[Python] Site package overriding

python

#1

I’m beginning the process of building a pipeline from scratch. It’s a personal project, but ideally there would be a main tools site-package for things that every project will use, like modeling tools. In addition to that there would be another site-package that would be project specific. Each project will have one and they have the same structure as the global tools repository:

Global Tools
-ahtools
–maya
—animation
----animationtools.py
----modeling
------modelingtools.py
-----rigging
------riggingtools.py
–motionbuilder
—animation
----retargeting.py

ProjectA Tools
-ahtools
–maya
—animation
—modeling
—rigging
----riggingtools.py
----autorig.py
–motionbuilder
—animation
----retargeting.py

I left out all of the init.py files to keep things simple here.

Someone once told me that they were able to achieve this by adding both tools databases to sys.path on startup. They said that they just had to insert ProjectA Tools into sys.path before the Global Tools. The super awesome benefit to doing things this way is that python would look in ProjectA Tools for a module first, essentially overriding the one in the Global Tools database if it exists. If the module doesn’t exist in ProjectA Tools, like modelingtools.py for example, then the system would use the one in Global Tools, because its path is last in sys.path.

It sounds like a really smart way to structure a pipeline’s tools. This behavior reminds me of other non-destructive things like overriding methods in classes, or localizations.

The only problem is that I can’t get it to work with site-packages. I get an import error if the module being imported doesn’t exist in ProjectA Tools (animationtools.py for example). Has anyone used this design before? Were you able to solve this import error? Thanks!


#2

So you’ve got a sys.path that looks something like (if your on windows anyway):


['', 
'c:\\ProjectA Tools',
'c:\\Global Tools', 
'c:\\Program Files\\Autodesk\\Maya2016\\bin\\python27.zip',
'c:\\Program Files\\Autodesk\\Maya2016\\Python\\DLLs',
'c:\\Program Files\\Autodesk\\Maya2016\\Python\\lib',
'c:\\Program Files\\Autodesk\\Maya2016\\Python\\lib\\plat-win',
'c:\\Program Files\\Autodesk\\Maya2016\\Python\\lib\\lib-tk',
'c:\\Program Files\\Autodesk\\Maya2016\\bin',
'c:\\Program Files\\Autodesk\\Maya2016\\Python',
'c:\\Program Files\\Autodesk\\Maya2016\\Python\\lib\\site-packages']

And when you do import maya.rigging.autorig that you get an import error?

So what is happening is that when python runs that import command, it checks through sys.path in order. When it hits ‘ProjectA Tools’, it notices that a package named maya exists, so it checks for the rigging namespace, sees that exists, looks for autorig.py, can’t find it, and fails.
Python is now done, it isn’t going to continue the search because it already found the maya namespace.
So by placing a maya package at the front of the search path, you’ve blocked any other maya packages from ever being searched.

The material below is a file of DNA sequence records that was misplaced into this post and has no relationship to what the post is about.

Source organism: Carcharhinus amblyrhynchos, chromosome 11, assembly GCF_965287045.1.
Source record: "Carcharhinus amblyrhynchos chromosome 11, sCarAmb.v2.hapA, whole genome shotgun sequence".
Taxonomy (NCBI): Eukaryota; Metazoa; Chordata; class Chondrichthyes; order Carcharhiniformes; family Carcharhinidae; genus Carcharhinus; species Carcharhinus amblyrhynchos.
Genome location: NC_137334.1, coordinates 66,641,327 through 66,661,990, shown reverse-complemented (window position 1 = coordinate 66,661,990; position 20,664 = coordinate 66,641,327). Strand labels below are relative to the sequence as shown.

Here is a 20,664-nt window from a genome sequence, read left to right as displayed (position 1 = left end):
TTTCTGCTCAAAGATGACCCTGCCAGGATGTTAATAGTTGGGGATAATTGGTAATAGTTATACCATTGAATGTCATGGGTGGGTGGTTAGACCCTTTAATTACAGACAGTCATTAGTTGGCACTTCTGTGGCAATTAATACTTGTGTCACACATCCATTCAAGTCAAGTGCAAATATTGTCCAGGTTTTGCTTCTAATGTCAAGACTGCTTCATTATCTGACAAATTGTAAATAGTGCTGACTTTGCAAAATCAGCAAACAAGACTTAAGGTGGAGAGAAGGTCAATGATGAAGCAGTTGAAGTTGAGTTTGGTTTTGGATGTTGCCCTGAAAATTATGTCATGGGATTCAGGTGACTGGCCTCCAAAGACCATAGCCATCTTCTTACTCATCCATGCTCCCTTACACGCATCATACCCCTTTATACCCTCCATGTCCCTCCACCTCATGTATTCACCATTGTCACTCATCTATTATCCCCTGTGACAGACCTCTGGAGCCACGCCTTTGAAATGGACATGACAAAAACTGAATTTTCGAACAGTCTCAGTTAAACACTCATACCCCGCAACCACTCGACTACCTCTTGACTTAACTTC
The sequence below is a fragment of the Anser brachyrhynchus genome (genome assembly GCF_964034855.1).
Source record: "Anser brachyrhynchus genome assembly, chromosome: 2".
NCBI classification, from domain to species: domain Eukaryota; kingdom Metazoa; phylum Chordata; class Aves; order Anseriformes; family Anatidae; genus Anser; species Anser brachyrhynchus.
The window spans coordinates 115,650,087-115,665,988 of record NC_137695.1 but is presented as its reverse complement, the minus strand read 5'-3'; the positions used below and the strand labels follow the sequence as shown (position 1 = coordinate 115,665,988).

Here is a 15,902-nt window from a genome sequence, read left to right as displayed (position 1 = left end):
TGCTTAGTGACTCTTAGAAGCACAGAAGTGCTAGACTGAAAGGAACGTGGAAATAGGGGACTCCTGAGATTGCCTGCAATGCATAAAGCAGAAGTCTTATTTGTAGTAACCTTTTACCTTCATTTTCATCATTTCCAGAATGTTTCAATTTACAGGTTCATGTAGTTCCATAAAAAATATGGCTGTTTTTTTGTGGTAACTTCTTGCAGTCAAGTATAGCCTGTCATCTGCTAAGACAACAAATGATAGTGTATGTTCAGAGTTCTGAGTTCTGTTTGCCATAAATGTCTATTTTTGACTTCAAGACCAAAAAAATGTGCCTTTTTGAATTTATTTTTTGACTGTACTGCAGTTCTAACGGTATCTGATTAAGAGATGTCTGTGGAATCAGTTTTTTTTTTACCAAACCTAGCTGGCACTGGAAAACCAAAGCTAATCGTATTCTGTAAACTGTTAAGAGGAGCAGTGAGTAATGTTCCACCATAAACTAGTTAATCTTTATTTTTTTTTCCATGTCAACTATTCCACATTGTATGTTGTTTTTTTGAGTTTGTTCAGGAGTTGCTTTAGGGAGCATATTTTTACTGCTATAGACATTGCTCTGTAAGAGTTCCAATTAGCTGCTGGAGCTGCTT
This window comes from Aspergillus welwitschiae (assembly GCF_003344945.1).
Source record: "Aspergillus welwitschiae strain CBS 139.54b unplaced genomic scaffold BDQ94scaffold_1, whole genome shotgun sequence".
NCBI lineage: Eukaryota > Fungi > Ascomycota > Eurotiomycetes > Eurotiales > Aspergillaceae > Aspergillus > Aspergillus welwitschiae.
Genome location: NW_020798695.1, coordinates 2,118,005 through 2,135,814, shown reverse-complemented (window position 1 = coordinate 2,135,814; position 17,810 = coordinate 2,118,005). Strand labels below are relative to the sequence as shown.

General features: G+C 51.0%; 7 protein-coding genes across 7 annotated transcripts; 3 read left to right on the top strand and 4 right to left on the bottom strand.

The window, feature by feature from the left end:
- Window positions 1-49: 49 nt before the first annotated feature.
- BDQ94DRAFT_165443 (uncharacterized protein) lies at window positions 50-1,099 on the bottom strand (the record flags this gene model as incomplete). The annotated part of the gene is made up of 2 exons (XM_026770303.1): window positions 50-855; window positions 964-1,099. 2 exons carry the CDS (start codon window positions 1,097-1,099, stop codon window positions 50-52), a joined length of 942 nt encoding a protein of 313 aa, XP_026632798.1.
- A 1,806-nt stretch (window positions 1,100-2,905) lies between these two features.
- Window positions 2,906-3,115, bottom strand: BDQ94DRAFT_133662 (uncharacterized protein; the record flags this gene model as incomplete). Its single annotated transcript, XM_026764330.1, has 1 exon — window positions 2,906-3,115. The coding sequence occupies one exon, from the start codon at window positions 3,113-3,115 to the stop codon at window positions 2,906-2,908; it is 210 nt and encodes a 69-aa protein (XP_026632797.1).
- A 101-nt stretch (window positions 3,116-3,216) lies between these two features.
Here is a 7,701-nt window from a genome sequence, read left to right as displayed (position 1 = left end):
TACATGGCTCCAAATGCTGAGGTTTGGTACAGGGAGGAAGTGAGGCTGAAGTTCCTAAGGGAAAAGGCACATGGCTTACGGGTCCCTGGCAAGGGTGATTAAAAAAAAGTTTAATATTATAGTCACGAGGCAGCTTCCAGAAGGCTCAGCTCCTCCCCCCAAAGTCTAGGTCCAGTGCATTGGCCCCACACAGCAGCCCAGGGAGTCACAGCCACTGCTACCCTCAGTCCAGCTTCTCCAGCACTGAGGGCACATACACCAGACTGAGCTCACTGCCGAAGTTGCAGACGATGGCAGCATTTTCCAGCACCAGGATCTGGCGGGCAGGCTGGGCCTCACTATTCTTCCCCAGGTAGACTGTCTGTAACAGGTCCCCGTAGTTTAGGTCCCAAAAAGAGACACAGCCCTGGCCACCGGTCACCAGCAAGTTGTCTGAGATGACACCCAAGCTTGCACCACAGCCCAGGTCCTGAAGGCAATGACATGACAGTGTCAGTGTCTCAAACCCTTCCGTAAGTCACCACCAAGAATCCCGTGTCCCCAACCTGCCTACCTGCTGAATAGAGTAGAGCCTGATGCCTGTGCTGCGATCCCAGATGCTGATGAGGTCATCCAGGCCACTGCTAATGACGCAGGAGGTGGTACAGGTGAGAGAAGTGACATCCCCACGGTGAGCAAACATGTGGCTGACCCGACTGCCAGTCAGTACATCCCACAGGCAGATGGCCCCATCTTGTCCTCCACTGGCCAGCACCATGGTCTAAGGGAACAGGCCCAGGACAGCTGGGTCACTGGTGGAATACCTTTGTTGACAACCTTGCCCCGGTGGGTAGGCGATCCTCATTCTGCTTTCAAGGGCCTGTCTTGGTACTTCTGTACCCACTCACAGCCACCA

There are some ways around this, specifically namespace packages, these let you define packages that span across multiple locations on disk, but appear to be a single node in the search tree.

Also, don’t use maya as package name, Maya already defines that namespace and you don’t want to conflict with builtin tools, very bad practice.


#3

You might want to look at using modules for your project-specific code, it well be more portable and easier to manage:

It will also be good discipline for keeping project specific code out of the core, which is always a challenge.

Otherwise you can just use nested namespaces in a single location to do the same thing (all of these are assumed to be packages with init.pys so they nest)


+pipeline
    + core
       + animation
          + rigging
          + baking
        + modeling
        + lighting
     + project_1
        + tool_1
        + tool_2 
     + project_2
        + tool_1

As long as nothing in project_1 imports project_2 code, and nothing in core imports from either project, you are good to go and can easily spot bad imports or circular stuff without path manipulations: you just need sys.path to find pipeline. Your imports should be nice and clean, like:


from pipeline.core.animation import find_joints
from pipeline.core.modeling.subpackage import make_polygons
from project_1 import project_1_location
from project_1.animation import project_1_rig
...


#4

+1 to modules


#5

Great advice from Theodox, as usual. The only thing to keep in mind - avoid changing where the MAYA_MODULE_PATH environment variable points to. Some of our clients use it to make it point to their custom tools, which then clashes with out own tools installation. i.e. it’s not oursourcer friendly. If your studio has a certain size, outsourcing may happen at some point or the other - make sure your tools are ready for it :slight_smile:

edit: avoid copying stuff in C:\program files - these are the application’s directories and are, unless you are an admin, protected. Good practice would be to put any user content into C:\Users<users> and then in the appropriate Maya folders. Another option is to have an installer. Installers are extra work, but they also allow for proper uninstallation, which is nice, if your user ever wants to start over with a “clean slate” rather than doing a full Maya uninstall/re-install because he has no clue which files in C:\program files\autodesk\maya are original and which are added later. The same is, of course, possible when sticking to the C:\Users approach - your Maya install itself will remain clean and nice and you have good separation between user content and Autodesk’s content.

That’s pretty much the same logic why you don’t install software into C:\Windows directly, but into separate directories instead.